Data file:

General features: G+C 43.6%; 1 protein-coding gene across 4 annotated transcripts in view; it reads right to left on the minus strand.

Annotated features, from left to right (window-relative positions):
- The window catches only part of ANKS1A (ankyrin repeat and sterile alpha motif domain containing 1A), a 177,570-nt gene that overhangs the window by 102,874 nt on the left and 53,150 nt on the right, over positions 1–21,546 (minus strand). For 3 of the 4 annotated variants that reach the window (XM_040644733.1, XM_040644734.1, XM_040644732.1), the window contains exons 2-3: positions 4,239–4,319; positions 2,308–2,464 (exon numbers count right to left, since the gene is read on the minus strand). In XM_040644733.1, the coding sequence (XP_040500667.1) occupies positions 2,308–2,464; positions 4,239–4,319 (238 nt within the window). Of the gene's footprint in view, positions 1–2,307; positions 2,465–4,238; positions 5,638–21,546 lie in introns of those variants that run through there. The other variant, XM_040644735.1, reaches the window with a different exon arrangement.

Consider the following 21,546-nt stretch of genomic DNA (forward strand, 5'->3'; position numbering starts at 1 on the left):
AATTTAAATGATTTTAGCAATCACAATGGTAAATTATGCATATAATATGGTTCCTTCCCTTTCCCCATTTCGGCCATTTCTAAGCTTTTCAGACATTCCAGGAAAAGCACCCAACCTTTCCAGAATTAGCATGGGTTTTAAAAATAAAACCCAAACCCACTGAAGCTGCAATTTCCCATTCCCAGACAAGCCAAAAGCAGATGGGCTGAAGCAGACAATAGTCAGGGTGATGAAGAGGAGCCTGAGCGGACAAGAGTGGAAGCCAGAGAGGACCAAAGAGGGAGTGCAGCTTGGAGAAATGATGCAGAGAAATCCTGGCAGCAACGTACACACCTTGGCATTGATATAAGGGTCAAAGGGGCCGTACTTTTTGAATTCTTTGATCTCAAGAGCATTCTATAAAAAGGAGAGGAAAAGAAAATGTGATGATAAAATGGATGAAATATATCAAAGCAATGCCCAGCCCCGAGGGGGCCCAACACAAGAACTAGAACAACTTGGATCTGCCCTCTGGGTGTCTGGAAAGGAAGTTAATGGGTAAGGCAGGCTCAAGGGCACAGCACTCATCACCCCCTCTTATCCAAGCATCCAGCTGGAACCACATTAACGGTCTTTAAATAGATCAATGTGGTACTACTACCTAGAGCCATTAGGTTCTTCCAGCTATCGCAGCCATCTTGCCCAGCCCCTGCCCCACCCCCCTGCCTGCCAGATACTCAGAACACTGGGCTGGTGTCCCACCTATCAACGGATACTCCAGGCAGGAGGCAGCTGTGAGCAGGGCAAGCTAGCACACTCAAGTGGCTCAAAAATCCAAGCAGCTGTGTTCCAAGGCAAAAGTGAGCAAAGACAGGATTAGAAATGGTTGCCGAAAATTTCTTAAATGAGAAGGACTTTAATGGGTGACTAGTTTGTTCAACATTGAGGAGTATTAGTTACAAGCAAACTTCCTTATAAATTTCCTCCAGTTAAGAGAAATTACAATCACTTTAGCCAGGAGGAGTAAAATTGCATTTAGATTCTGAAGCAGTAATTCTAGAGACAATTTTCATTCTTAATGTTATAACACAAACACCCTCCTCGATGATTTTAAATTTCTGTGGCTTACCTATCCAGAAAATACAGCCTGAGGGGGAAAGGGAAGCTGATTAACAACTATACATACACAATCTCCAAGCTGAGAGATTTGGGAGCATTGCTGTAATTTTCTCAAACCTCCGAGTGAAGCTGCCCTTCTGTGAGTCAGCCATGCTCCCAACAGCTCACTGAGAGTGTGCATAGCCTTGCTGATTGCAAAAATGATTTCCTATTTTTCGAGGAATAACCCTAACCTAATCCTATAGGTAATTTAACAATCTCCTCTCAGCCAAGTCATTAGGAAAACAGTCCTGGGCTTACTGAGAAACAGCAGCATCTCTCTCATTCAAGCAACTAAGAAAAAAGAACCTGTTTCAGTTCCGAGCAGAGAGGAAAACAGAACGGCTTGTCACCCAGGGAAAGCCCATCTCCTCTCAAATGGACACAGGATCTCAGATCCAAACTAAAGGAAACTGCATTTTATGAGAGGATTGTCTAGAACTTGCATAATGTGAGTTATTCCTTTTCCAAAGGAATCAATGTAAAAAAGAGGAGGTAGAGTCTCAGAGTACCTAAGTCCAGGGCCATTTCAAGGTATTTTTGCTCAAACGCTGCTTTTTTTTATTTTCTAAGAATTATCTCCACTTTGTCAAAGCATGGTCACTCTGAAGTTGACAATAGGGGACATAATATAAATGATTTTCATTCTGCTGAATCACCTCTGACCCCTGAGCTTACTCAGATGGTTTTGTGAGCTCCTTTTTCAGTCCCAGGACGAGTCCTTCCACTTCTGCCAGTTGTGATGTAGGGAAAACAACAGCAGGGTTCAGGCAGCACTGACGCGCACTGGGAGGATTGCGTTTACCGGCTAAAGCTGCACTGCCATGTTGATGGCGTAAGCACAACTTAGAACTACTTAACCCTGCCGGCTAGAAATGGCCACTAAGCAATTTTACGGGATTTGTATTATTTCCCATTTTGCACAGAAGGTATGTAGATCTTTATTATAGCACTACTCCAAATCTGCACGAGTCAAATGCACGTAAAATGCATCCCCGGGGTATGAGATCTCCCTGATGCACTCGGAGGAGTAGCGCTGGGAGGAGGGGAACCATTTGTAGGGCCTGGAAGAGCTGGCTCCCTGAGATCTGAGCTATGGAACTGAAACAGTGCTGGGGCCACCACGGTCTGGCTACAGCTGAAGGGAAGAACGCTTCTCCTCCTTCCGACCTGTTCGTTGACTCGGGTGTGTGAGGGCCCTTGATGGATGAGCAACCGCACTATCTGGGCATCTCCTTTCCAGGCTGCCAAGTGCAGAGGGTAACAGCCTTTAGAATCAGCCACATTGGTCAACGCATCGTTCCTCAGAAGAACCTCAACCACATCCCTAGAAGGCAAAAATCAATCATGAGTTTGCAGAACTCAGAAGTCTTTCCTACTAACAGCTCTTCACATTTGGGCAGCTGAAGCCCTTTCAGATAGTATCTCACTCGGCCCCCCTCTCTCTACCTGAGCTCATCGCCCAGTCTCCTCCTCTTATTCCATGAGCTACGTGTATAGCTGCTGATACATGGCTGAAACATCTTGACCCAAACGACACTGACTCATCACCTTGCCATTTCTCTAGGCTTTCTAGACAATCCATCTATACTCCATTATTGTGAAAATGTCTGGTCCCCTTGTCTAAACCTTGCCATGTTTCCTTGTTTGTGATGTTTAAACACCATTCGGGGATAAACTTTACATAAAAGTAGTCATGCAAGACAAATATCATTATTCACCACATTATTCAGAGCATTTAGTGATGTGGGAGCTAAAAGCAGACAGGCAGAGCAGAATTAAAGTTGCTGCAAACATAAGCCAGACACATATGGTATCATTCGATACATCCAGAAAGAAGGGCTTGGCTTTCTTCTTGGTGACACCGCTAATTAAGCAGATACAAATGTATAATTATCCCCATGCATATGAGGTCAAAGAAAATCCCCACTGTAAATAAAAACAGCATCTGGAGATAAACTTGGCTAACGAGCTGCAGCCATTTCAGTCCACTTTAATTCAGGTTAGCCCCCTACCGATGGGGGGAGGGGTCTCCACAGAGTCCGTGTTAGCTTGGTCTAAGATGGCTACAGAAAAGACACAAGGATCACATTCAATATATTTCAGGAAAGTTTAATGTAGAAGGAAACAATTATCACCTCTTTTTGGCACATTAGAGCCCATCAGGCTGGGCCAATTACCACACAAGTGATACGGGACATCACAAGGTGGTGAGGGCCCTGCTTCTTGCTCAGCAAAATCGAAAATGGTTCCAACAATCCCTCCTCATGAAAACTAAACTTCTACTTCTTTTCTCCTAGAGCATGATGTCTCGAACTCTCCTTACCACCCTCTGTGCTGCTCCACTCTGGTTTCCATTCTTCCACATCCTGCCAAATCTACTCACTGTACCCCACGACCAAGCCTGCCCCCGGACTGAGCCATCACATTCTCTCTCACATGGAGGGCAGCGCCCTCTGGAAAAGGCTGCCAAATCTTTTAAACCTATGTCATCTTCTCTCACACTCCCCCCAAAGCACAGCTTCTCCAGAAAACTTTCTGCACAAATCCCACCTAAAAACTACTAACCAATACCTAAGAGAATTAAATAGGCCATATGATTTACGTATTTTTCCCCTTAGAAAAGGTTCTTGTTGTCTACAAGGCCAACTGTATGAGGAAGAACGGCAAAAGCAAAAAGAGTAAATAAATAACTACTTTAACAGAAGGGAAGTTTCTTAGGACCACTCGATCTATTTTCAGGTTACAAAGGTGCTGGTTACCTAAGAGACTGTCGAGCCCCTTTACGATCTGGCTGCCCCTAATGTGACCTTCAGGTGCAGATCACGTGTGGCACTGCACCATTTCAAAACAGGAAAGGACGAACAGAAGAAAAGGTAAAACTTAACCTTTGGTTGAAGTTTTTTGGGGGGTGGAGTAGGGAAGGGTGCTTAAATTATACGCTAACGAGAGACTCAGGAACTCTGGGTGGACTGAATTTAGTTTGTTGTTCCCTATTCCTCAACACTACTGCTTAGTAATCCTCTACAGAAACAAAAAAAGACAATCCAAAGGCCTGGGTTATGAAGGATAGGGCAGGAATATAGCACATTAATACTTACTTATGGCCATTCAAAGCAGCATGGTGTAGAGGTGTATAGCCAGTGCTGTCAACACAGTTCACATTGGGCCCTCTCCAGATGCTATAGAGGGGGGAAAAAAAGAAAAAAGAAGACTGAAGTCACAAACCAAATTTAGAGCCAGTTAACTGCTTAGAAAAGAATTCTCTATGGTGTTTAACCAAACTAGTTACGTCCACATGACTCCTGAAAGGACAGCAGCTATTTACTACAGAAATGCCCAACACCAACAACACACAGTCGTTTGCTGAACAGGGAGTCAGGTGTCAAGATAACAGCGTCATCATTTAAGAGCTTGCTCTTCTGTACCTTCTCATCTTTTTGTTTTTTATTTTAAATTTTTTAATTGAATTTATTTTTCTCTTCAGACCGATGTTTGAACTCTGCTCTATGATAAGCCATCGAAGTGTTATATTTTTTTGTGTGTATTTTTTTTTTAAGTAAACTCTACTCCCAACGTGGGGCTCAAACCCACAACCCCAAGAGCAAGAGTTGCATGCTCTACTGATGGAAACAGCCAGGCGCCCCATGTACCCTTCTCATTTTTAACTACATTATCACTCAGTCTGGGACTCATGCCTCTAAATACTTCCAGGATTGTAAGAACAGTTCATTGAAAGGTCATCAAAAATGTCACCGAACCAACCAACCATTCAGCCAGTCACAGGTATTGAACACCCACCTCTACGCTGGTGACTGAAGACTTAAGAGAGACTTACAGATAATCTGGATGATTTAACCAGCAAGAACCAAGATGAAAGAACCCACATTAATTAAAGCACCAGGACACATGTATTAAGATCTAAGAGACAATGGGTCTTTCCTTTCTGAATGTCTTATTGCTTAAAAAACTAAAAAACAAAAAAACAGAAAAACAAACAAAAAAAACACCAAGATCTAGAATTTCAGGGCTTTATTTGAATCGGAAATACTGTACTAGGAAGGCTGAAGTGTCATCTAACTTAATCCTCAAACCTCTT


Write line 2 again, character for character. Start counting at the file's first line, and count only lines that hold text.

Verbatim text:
Annotated features, from left to right (window-relative positions):